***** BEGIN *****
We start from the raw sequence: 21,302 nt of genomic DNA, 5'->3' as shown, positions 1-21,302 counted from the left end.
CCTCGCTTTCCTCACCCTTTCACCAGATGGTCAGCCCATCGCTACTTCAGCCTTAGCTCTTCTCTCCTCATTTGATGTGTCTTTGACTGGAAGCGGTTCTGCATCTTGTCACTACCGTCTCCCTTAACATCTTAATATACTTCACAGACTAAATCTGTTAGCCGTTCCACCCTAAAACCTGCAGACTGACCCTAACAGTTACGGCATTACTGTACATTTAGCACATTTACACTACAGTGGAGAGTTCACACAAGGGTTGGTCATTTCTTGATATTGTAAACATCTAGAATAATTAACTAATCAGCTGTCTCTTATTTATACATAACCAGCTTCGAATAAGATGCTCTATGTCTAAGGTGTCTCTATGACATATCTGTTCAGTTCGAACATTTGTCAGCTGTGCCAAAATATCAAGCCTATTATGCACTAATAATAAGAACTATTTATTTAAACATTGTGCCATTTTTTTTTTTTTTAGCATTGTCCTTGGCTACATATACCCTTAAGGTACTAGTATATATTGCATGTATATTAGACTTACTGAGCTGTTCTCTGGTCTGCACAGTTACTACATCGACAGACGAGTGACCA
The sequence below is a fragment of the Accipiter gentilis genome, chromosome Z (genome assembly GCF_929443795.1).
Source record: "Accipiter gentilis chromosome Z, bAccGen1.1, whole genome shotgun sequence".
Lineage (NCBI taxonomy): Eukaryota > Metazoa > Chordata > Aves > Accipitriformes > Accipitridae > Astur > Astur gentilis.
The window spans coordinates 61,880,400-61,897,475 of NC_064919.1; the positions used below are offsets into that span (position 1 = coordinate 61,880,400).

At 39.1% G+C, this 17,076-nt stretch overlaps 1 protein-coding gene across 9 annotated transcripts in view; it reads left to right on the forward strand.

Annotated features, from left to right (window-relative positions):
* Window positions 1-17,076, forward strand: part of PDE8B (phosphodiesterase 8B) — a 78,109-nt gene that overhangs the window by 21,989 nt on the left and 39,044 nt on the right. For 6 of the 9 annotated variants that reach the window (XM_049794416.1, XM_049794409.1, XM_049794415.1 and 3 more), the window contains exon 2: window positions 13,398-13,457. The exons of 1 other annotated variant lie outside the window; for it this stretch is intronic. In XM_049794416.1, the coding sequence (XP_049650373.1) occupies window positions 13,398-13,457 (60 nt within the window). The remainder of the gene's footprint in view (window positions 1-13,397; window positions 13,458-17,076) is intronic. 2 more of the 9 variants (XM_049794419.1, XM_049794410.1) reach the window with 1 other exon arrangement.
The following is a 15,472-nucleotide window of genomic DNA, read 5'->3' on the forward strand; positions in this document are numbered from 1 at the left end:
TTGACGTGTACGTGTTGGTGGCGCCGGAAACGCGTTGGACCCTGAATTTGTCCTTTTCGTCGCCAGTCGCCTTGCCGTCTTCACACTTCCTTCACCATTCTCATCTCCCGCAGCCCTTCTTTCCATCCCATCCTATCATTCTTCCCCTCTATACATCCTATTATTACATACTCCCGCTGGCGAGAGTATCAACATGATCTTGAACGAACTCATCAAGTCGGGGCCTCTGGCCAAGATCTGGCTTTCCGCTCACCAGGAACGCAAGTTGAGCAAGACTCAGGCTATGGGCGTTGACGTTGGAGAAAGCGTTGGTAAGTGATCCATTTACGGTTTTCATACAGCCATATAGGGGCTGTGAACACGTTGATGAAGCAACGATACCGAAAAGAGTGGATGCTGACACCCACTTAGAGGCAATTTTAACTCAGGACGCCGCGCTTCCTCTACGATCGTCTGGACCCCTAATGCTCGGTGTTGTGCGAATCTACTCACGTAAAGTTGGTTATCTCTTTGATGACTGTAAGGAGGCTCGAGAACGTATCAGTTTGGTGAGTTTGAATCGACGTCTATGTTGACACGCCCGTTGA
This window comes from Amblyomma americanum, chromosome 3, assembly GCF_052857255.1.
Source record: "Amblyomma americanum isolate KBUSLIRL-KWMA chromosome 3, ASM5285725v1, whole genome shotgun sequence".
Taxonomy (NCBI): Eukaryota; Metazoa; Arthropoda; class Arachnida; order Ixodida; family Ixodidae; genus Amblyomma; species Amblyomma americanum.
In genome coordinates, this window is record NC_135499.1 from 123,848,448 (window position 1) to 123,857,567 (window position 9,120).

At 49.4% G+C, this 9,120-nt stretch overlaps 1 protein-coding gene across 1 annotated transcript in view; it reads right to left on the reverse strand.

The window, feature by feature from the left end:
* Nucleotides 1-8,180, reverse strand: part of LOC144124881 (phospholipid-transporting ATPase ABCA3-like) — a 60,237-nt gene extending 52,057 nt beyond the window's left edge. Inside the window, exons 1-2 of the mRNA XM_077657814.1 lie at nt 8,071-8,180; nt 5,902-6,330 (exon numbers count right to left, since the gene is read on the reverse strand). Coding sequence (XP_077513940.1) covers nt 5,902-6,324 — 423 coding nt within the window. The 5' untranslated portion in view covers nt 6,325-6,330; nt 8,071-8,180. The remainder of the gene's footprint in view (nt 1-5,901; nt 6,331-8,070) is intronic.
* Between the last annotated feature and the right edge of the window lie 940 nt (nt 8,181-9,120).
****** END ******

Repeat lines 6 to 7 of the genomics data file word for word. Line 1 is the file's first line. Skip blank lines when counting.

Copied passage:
The window spans coordinates 61,880,400-61,897,475 of NC_064919.1; the positions used below are offsets into that span (position 1 = coordinate 61,880,400).

At 39.1% G+C, this 17,076-nt stretch overlaps 1 protein-coding gene across 9 annotated transcripts in view; it reads left to right on the forward strand.